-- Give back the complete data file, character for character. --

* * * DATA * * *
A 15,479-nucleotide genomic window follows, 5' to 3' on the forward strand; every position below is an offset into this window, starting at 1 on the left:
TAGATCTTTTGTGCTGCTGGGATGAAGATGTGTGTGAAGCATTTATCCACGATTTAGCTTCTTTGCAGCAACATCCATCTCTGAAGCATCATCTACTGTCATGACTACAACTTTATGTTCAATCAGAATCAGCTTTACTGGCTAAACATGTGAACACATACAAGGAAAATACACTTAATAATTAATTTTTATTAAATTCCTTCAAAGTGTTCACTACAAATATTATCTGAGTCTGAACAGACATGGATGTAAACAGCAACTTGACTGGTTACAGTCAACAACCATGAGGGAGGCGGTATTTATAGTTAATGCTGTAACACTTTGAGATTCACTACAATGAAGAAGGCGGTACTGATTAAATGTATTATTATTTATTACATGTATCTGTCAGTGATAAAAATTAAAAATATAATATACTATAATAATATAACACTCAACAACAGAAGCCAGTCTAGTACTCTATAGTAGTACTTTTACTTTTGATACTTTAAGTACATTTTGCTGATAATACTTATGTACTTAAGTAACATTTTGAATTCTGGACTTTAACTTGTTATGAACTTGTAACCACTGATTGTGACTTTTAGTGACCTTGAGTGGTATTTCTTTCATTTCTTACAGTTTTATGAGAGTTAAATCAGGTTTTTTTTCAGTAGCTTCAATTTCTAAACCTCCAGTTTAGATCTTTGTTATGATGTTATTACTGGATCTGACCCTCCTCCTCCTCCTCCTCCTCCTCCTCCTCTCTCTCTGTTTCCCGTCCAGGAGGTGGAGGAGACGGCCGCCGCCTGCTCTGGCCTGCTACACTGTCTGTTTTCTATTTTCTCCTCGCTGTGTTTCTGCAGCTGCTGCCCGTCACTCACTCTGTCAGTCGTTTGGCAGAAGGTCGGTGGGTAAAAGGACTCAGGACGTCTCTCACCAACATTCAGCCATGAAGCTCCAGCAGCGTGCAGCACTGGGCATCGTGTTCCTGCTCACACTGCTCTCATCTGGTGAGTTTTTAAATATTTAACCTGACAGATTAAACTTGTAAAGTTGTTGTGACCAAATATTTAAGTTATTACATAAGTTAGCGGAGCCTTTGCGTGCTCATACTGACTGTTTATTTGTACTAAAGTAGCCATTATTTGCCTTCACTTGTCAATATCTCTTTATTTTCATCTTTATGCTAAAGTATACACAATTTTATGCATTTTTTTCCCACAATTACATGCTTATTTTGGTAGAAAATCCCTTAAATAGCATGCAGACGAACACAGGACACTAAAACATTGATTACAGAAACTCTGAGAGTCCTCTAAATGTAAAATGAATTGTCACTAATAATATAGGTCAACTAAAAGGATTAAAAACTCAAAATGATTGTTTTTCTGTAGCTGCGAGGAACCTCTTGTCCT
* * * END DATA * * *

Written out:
A 15,479-nucleotide genomic window follows, 5' to 3' on the forward strand; every position below is an offset into this window, starting at 1 on the left:
TAGATCTTTTGTGCTGCTGGGATGAAGATGTGTGTGAAGCATTTATCCACGATTTAGCTTCTTTGCAGCAACATCCATCTCTGAAGCATCATCTACTGTCATGACTACAACTTTATGTTCAATCAGAATCAGCTTTACTGGCTAAACATGTGAACACATACAAGGAAAATACACTTAATAATTAATTTTTATTAAATTCCTTCAAAGTGTTCACTACAAATATTATCTGAGTCTGAACAGACATGGATGTAAACAGCAACTTGACTGGTTACAGTCAACAACCATGAGGGAGGCGGTATTTATAGTTAATGCTGTAACACTTTGAGATTCACTACAATGAAGAAGGCGGTACTGATTAAATGTATTATTATTTATTACATGTATCTGTCAGTGATAAAAATTAAAAATATAATATACTATAATAATATAACACTCAACAACAGAAGCCAGTCTAGTACTCTATAGTAGTACTTTTACTTTTGATACTTTAAGTACATTTTGCTGATAATACTTATGTACTTAAGTAACATTTTGAATTCTGGACTTTAACTTGTTATGAACTTGTAACCACTGATTGTGACTTTTAGTGACCTTGAGTGGTATTTCTTTCATTTCTTACAGTTTTATGAGAGTTAAATCAGGTTTTTTTTCAGTAGCTTCAATTTCTAAACCTCCAGTTTAGATCTTTGTTATGATGTTATTACTGGATCTGACCCTCCTCCTCCTCCTCCTCCTCCTCCTCCTCTCTCTCTGTTTCCCGTCCAGGAGGTGGAGGAGACGGCCGCCGCCTGCTCTGGCCTGCTACACTGTCTGTTTTCTATTTTCTCCTCGCTGTGTTTCTGCAGCTGCTGCCCGTCACTCACTCTGTCAGTCGTTTGGCAGAAGGTCGGTGGGTAAAAGGACTCAGGACGTCTCTCACCAACATTCAGCCATGAAGCTCCAGCAGCGTGCAGCACTGGGCATCGTGTTCCTGCTCACACTGCTCTCATCTGGTGAGTTTTTAAATATTTAACCTGACAGATTAAACTTGTAAAGTTGTTGTGACCAAATATTTAAGTTATTACATAAGTTAGCGGAGCCTTTGCGTGCTCATACTGACTGTTTATTTGTACTAAAGTAGCCATTATTTGCCTTCACTTGTCAATATCTCTTTATTTTCATCTTTATGCTAAAGTATACACAATTTTATGCATTTTTTTCCCACAATTACATGCTTATTTTGGTAGAAAATCCCTTAAATAGCATGCAGACGAACACAGGACACTAAAACATTGATTACAGAAACTCTGAGAGTCCTCTAAATGTAAAATGAATTGTCACTAATAATATAGGTCAACTAAAAGGATTAAAAACTCAAAATGATTGTTTTTCTGTAGCTGCGAGGAACCTCTTGTCCT